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Avoiding repetition when deciding whether a member exists several layers deep inside an object.

Object Spelunking

This is trouble:

if (foo.bar.baz.woo.yay === 8675309) {
  doStuff();
}

... because foo or foo.bar or foo.bar.baz or foo.bar.baz.woo might not be there, and you'll get this:

ReferenceError: foo.bar is not defined

Instead we engage in calisthenics like this:

if (foo) {
  if (foo.bar) {
    if (foo.bar.baz) {
      if (foo.bar.baz.woo) {
        if (foo.bar.baz.woo.yay === 8675309) {
          doStuff();
        }
      }
    }
  }
}

Thanks to Oliver Steele's 2007 post Monads on the Cheap I: The Maybe Monad we can try this:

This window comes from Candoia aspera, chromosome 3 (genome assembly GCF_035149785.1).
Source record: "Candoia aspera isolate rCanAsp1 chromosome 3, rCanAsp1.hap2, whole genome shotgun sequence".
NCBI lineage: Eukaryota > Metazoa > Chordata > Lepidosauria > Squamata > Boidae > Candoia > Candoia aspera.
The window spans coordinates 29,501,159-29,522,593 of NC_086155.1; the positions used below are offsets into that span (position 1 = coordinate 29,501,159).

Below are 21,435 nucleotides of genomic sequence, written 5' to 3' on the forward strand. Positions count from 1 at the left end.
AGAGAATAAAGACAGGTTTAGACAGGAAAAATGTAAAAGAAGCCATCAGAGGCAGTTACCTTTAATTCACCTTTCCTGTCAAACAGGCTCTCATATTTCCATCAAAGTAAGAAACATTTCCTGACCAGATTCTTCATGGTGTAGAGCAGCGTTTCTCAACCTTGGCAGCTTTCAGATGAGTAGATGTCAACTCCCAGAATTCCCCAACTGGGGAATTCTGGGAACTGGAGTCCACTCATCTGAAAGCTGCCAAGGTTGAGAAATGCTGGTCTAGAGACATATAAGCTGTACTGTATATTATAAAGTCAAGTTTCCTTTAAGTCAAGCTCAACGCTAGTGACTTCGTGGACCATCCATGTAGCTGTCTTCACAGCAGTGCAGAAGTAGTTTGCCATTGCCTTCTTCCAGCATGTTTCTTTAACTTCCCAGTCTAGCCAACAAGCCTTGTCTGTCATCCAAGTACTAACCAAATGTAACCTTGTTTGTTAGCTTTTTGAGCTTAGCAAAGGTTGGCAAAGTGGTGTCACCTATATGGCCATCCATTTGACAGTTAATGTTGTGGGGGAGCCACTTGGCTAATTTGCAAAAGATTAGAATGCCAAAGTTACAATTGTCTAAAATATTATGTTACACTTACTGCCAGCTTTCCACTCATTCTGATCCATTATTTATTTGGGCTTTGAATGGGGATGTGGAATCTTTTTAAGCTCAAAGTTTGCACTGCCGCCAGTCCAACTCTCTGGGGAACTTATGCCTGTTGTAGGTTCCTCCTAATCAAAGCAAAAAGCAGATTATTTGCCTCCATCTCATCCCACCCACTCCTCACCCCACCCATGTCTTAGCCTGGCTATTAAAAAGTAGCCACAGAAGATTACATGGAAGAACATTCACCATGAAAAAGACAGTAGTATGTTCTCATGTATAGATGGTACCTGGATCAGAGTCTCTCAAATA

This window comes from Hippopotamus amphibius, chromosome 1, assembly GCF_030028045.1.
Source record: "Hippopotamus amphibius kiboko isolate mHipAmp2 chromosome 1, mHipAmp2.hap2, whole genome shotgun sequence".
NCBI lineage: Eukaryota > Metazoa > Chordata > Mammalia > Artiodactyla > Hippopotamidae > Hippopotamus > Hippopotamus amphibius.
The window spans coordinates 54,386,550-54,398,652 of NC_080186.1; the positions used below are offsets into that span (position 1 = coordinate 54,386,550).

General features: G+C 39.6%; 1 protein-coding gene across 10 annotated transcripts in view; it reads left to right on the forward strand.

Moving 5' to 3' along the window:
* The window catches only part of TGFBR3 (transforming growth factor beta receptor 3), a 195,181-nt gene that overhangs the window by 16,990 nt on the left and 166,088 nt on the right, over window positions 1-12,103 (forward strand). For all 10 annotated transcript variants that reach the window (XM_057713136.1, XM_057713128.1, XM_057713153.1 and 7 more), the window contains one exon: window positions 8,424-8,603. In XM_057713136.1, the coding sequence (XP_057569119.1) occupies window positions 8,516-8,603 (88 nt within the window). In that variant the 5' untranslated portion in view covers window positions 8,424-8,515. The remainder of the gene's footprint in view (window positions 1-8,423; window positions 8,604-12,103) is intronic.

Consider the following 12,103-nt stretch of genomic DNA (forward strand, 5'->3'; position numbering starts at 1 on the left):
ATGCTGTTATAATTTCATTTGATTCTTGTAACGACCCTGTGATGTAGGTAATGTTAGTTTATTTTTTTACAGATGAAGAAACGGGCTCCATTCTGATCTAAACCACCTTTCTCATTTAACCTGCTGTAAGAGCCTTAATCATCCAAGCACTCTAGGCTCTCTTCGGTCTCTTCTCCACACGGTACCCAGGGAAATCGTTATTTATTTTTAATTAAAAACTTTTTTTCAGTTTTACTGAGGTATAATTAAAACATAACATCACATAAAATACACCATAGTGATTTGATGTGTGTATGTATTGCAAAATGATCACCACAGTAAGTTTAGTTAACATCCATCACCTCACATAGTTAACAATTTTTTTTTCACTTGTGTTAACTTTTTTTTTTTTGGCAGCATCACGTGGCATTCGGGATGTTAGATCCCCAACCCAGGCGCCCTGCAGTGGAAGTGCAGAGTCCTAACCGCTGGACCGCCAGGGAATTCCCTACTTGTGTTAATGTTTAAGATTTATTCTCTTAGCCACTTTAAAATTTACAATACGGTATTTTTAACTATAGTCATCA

if (((((foo || {}).bar || {}).baz || {}).woo || {}).yay === 8675309) {
  doStuff();
}

... and as long as base object foo is defined, we'll get undefined if the chain breaks at any point.

Where is this useful?

Dealing with API returns from potentially-untrustworthy endpoints. Like this:

const renderListLengthThreeOrGreater = output => {
  if (output.data) {
    if (output.data.stuff) {
      if (output.data.stuff.list) {
        if (output.data.stuff.list.length > 2) {
          output.data.stuff.list.filter(item => {
            doStuffWith(item);
          });
        }
      }
    }
  }
}

... which looks better like this, at least to me:

const renderListLengthThreeOrGreater = output => {
  if (((output.data || {}).stuff || {}).list.length > 2) {
    output.data.stuff.list.filter(item => {
      doStuffWith(item);
    });
  }
}

Here are some tests on JSBEN.CH, which seem to indicate it's faster.

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